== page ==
WORKFORCEMinority Entrepreneurs Hope To Benefit From Budding Marijuana Industry (WAMU, 8/30)


Social Sector Job Openings 
Communications + Program Coordinator | FCCP
Program Associate, Portfolio Support, Public and Patient Engagement | Patient-Centered Outcomes Research Institute
Program Associate, Public and Patient Engagement | Patient-Centered Outcomes Research Institute
Engagement Officer | Patient-Centered Outcomes Research Institute
Program Officer, Public Engagement | Patient-Centered Outcomes Research Institute
Business Development Director | Center for Disaster Philanthropy
Program Coordinator | Exponent Philanthropy
Operations Associate | ACT for Alexandria
Membership & Marketing Associate | Exponent Philanthropy
Membership Development Manager| Exponent Philanthropy
Management Associate | Public Welfare Foundation
Executive Director | Agua Fund
Database Assistant | Greater Washington Community Foundation
Senior Administrative Assistant/Foundation Coordinator | The Richard E. and Nancy P. Marriott Foundation, the Nancy Peery Marriott Foundation and the Marriott Daughters Foundation
Program Officer | The Diane & Bruce Halle Foundation

Hiring? Post your job on WRAG’s job board and get it included in the Daily! Free for members; $60/60 days for non-members. Details here.


Community Calendar
To add an event to WRAG’s community calendar, email Rebekah Seder. Click here to view the community calendar.


The Daily WRAG will be back on Tuesday!

Can’t say I’ve heard of any of these but check out the nine best music podcasts in the District over the weekend.

– Kendra

The District has launched a new strategy to end youth homelessness

HOMELESSNESS/ YOUTH | Reducing the homeless population has been a goal in the District for the past couple of years. Now the city has created Solid Foundations DC, a strategy focused on helping unaccompanied teens and young adults before they need to enter shelters. (AFRO, 5/25)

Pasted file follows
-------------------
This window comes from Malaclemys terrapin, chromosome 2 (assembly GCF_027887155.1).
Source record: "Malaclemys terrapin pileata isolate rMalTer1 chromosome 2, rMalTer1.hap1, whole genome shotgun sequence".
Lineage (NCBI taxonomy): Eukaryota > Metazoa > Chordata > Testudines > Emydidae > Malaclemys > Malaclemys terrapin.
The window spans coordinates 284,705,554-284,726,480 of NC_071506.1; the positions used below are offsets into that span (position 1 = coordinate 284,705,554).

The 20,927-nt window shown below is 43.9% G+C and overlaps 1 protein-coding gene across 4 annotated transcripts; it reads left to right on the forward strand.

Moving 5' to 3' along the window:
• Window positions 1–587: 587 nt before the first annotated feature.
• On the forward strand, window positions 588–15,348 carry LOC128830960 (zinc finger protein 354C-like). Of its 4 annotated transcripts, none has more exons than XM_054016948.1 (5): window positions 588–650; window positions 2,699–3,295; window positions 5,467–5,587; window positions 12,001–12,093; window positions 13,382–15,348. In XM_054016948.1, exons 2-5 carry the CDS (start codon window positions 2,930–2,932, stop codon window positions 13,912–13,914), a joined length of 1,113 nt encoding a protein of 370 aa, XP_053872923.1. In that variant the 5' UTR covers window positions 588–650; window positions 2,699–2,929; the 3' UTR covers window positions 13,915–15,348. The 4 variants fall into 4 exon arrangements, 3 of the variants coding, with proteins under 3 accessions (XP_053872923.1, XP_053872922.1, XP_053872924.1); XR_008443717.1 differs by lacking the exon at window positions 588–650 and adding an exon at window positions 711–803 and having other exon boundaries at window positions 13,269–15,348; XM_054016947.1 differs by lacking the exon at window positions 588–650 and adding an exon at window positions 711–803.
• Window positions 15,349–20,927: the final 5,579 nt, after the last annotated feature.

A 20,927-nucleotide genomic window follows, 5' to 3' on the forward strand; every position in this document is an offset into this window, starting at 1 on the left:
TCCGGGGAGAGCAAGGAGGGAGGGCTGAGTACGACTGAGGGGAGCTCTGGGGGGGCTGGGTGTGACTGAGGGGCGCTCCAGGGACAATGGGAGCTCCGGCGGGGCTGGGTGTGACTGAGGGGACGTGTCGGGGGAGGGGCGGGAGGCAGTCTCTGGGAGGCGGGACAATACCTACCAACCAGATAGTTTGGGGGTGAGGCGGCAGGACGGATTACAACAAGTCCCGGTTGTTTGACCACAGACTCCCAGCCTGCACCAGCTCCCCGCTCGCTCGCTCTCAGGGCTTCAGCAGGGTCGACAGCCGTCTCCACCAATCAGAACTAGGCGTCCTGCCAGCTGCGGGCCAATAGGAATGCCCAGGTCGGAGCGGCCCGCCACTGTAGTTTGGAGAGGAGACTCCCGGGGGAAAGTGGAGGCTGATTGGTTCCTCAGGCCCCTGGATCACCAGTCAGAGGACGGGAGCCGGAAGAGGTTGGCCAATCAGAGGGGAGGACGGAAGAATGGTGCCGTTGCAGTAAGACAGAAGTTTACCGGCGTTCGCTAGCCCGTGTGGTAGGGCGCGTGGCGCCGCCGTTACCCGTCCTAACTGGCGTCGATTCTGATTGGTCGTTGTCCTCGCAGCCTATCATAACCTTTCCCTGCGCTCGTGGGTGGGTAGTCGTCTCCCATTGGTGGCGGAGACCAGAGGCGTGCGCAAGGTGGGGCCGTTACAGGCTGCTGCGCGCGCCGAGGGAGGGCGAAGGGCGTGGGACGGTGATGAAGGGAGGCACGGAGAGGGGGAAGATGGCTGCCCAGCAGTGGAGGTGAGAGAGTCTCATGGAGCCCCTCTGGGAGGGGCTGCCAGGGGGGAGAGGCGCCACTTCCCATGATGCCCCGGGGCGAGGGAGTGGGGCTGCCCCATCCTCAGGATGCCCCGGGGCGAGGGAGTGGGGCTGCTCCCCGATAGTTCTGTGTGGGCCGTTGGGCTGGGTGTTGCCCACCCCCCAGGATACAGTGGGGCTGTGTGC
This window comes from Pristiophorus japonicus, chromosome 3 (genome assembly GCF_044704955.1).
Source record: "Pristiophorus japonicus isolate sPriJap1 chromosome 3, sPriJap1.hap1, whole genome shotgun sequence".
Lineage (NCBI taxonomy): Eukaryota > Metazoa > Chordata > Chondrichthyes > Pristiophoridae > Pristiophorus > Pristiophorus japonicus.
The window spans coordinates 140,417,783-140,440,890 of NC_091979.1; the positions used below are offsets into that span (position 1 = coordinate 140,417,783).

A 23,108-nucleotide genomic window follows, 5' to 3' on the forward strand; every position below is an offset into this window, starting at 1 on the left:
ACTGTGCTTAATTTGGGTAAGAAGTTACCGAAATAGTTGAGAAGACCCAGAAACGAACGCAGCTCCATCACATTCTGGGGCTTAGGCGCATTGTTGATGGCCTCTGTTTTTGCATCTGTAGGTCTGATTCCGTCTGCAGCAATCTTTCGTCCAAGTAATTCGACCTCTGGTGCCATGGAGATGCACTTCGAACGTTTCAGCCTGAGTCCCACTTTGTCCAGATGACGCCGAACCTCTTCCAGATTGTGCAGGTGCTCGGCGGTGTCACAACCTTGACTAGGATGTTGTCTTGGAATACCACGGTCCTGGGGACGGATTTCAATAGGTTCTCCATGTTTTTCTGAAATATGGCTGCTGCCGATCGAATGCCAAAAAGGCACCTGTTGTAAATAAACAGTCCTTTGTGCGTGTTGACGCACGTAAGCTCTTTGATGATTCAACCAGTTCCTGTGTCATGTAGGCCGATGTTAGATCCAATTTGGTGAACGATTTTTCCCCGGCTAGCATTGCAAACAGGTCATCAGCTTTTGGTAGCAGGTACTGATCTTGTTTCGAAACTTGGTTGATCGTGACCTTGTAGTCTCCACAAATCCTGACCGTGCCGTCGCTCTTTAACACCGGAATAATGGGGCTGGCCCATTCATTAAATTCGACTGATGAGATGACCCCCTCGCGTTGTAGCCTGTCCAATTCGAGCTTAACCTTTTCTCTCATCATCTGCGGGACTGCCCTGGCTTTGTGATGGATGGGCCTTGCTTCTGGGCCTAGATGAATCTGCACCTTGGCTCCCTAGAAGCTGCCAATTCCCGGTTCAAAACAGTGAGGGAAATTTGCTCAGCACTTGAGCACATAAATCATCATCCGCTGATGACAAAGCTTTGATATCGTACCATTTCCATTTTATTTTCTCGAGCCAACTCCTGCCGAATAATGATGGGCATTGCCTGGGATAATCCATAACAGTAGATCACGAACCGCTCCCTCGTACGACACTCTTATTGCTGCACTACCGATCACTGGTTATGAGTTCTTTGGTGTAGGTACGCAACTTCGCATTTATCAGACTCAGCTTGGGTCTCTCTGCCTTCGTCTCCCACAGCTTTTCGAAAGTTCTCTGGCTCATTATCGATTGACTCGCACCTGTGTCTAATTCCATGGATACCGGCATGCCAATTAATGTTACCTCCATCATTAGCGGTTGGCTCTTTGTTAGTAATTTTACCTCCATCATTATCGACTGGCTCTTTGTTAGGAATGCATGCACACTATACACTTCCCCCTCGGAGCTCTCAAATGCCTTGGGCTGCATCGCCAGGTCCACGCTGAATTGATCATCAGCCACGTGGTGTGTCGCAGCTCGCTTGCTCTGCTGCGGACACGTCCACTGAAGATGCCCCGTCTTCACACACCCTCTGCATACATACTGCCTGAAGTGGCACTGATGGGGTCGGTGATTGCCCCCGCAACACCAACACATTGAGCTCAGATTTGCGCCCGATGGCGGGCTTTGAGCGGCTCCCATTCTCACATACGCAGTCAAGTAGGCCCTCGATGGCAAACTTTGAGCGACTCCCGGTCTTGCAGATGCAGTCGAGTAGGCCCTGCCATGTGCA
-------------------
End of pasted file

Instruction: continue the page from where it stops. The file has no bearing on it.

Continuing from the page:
“Ending homelessness in Washington, DC has been a top priority of mine from day one,” said Mayor Bowser in a statement. “The health, safety, and long-term success of our youth will have an impact on our entire community, and our D.C. values require that we continue finding ways to make homelessness in DC rare, brief, and non-recurring. By working together, we can build integrated systems that provide the support our young people need to stay healthy and succeed in school and life.”

TRANSIT | Many states, including Virginia, are working to comply with the federal Real ID law, which may prove to be costly for the states and its citizens. (WaPo, 5/29)

EQUITYPredatory Penalties: How Late Fees on DC Traffic Tickets Punish the Poor (DCFPI, 5/26)

WORKFORCE DEVELOPMENT | Opinion: What if we focused on addressing the barriers that prevent people from obtaining and keeping a job? (DC Policy Center, 5/23)

EDUCATION | This school has a high population of students living with trauma. This is how it deals with discipline. (NPR, 5/30)

Related Event for Funders: Join us for Beyond the 3 R’s: Providing Students with the Social-Emotional Skills They Need to Succeed on June 8 to explore how mental health impacts academic performance and how young people’s mental health needs can be most effectively met in school settings.

PHILANTHROPY | JPMorgan Chase is investing $2 million in developing local nonprofit leadership to address racial and financial equity issues. Here’s a look at how it and others are funding efforts to close the racial wealth gap. (Inside Philanthropy, 5/25)

AGINGNew Report: LGBTQ Elders Show Resilience Despite Barriers To Successful Aging (Huffington Post, 5/25)

ENVIRONMENTEnvironmental Nonprofits Lack Diversity, Study Find (Chronicle, 5/25 – Subscription needed)


This is what diversity looks like in Montgomery County schools.

– Kendra